Nishrin Jafri Hussain
(This letter first published in SabrangIndia.com)
I am the daughter of the former Member of Parliament, Ehsan Jaffri, who was brutalised, burnt in his own house and killed on February 28 during the Gujarat violence that took place in the wake of the Godhra incident. It was hard for me even to believe that he is no more, that he was taken away so untimely and with such cruelty and brutality. As he was burnt and we did not find his body, there is no closure for me on his death. During the past 5 months I have swung wildly between the extremes of faith and hopelessness, brotherhood and utter disbelief in humanity, our ancient values and wisdom, and the displayed dance of immorality and violence in Gujarat. Over this time, I even confronted my roots and religion. But thanks to the power of my father’s teachings and the support of my family, I have now regained my balance, overcome my grief, even if only partially.
Partially, because I still fail to control my emotions while thinking about the sword that ripped him, the fire that burnt him, the people who killed him. But I can now share with you my memories of my father, what he was to me, what he endured in the services to his family, his country, and how proud he has made us all.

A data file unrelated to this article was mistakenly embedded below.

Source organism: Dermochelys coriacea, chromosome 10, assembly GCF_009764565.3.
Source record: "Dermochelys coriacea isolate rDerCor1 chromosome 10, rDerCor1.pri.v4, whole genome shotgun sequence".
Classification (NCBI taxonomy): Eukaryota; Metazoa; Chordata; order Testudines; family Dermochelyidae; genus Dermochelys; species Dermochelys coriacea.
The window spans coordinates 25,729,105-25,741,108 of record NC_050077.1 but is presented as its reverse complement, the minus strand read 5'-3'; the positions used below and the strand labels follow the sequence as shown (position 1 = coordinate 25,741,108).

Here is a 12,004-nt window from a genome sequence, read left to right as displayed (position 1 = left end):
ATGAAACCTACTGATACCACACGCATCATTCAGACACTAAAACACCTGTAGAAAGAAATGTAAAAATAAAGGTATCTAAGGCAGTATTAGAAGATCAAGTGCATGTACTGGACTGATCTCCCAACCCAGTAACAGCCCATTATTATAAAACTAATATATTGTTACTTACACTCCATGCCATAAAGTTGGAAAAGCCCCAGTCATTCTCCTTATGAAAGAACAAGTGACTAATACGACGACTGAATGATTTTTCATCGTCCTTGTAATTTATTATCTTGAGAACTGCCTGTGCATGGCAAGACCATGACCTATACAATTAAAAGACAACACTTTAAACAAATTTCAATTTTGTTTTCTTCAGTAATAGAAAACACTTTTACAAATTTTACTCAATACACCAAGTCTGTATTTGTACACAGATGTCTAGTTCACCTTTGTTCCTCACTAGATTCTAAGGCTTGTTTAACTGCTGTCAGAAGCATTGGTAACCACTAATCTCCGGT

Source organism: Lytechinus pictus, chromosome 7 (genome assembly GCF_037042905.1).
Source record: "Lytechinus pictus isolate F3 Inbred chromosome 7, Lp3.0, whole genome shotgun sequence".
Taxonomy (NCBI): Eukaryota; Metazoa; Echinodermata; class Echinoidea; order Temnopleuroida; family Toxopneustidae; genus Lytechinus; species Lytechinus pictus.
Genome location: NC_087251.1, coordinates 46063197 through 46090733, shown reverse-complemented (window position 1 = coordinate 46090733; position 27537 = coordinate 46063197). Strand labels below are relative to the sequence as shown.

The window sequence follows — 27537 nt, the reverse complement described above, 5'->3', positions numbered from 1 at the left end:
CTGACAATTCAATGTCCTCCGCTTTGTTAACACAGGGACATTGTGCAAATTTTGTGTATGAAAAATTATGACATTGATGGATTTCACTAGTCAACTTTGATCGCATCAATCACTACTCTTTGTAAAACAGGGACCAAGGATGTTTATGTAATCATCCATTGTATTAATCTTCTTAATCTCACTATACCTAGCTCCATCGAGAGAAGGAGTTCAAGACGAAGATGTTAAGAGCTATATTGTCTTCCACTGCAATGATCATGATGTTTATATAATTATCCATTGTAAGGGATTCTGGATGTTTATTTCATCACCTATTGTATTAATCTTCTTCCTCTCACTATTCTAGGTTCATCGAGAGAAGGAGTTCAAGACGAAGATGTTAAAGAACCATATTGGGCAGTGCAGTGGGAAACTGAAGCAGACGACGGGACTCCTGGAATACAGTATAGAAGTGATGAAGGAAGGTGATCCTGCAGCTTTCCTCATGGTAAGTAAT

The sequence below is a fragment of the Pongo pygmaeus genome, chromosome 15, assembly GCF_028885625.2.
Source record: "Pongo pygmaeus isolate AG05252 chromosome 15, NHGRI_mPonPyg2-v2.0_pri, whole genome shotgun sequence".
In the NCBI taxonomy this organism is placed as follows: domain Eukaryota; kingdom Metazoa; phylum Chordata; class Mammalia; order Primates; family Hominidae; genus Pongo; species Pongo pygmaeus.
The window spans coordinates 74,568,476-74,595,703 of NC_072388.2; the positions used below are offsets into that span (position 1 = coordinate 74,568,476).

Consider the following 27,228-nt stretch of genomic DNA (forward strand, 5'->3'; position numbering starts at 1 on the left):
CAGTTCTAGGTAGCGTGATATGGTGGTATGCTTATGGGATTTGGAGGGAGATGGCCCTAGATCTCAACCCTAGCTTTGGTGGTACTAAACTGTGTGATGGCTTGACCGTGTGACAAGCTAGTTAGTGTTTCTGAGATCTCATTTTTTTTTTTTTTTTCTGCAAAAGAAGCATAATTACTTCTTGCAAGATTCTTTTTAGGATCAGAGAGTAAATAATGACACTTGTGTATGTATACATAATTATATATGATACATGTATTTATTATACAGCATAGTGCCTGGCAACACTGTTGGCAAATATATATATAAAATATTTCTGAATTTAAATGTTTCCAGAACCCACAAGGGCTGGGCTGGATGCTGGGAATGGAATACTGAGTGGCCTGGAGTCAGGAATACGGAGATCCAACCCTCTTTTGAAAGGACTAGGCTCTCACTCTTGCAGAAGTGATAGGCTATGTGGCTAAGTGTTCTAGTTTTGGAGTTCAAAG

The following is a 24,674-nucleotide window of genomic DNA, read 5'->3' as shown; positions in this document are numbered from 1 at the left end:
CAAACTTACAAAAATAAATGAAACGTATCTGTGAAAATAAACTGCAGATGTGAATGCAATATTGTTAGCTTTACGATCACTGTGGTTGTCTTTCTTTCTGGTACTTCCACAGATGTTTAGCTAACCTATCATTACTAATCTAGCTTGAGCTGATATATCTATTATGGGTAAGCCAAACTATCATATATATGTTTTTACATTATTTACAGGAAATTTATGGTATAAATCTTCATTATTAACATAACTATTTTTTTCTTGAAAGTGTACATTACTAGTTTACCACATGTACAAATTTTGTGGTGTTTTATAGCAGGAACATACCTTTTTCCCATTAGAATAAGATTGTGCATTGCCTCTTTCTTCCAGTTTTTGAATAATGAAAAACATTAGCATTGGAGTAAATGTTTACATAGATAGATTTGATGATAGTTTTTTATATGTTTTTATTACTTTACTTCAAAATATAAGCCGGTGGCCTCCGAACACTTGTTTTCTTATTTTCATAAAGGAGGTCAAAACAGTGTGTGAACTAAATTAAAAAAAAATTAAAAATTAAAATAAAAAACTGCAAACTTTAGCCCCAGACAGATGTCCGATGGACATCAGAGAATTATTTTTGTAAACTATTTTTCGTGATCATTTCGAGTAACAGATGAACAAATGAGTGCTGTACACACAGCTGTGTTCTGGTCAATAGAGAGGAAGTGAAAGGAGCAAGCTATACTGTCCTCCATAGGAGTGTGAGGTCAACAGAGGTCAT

He was my hero. The moment I close my eyes the entire period of my life from my early childhood to the day I got married and left my family in India, plays back. Repeatedly. He was with me every moment of that life and he is with me, in spirit, now as I write this letter.
My dear Abba, I love you. We all love you. We all miss you. We thank you for your devotion, your faith, your courage, your values, your sacrifice. You have taught us to be selfless and not put ourselves first. Ammi is never tired of recounting the incident when in the bedroom of your old house while you were sleeping, the small kerosene lamp on the side of the bed fell off and the curtain caught fire. You were sleeping on the side of the fire and Ammi was next to you. As the heat woke you up and you saw the fire, instead of jumping out of the bed immediately, you first woke Ammi up and asked her to get to safety. But when she woke up and saw the fire, she thinks she quickly jumped out of bed and ran to the door without even knowing where you were or what you were trying to tell her. It is more than 40 years since, but she still remembers and regrets that incident and feels guilty of putting herself first that day and not grabbing your hand as she ran to the door.
In the wake of what happened on February 28, as she was upstairs in the house while you were being brutalised and burnt in your efforts to save the lives and honour of over a hundred men, women and children who had gathered in your house seeking protection from the violent mob, the guilt has become unbearable for her. She sees that 40 year old incident replayed yet again if under different circumstances and with not so bearable consequences.